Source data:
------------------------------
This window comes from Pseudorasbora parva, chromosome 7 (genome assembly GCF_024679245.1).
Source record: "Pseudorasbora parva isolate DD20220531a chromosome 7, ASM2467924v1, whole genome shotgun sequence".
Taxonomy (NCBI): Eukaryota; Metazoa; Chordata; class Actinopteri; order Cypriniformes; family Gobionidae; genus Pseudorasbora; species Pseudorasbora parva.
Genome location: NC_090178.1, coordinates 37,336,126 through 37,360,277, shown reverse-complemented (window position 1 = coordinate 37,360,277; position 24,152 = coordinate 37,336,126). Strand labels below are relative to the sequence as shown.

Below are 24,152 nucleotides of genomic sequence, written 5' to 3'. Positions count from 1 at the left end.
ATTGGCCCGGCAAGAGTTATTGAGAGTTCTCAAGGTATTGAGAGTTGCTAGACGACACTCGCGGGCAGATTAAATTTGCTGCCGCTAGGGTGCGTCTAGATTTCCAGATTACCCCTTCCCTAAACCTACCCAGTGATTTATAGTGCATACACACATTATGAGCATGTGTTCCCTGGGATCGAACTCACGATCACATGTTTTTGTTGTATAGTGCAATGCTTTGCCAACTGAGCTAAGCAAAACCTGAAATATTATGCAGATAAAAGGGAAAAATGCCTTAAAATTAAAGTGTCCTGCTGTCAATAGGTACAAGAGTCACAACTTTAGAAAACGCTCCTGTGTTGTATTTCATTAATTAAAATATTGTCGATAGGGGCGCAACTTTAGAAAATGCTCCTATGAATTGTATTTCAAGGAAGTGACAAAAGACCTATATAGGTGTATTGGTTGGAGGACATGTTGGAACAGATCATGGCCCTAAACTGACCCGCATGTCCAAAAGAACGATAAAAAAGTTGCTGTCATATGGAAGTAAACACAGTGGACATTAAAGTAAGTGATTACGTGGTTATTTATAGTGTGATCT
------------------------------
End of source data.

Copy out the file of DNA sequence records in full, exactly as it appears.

This window comes from Pseudorasbora parva, chromosome 7 (genome assembly GCF_024679245.1).
Source record: "Pseudorasbora parva isolate DD20220531a chromosome 7, ASM2467924v1, whole genome shotgun sequence".
Taxonomy (NCBI): Eukaryota; Metazoa; Chordata; class Actinopteri; order Cypriniformes; family Gobionidae; genus Pseudorasbora; species Pseudorasbora parva.
Genome location: NC_090178.1, coordinates 37,336,126 through 37,360,277, shown reverse-complemented (window position 1 = coordinate 37,360,277; position 24,152 = coordinate 37,336,126). Strand labels below are relative to the sequence as shown.

Below are 24,152 nucleotides of genomic sequence, written 5' to 3'. Positions count from 1 at the left end.
ATTGGCCCGGCAAGAGTTATTGAGAGTTCTCAAGGTATTGAGAGTTGCTAGACGACACTCGCGGGCAGATTAAATTTGCTGCCGCTAGGGTGCGTCTAGATTTCCAGATTACCCCTTCCCTAAACCTACCCAGTGATTTATAGTGCATACACACATTATGAGCATGTGTTCCCTGGGATCGAACTCACGATCACATGTTTTTGTTGTATAGTGCAATGCTTTGCCAACTGAGCTAAGCAAAACCTGAAATATTATGCAGATAAAAGGGAAAAATGCCTTAAAATTAAAGTGTCCTGCTGTCAATAGGTACAAGAGTCACAACTTTAGAAAACGCTCCTGTGTTGTATTTCATTAATTAAAATATTGTCGATAGGGGCGCAACTTTAGAAAATGCTCCTATGAATTGTATTTCAAGGAAGTGACAAAAGACCTATATAGGTGTATTGGTTGGAGGACATGTTGGAACAGATCATGGCCCTAAACTGACCCGCATGTCCAAAAGAACGATAAAAAAGTTGCTGTCATATGGAAGTAAACACAGTGGACATTAAAGTAAGTGATTACGTGGTTATTTATAGTGTGATCT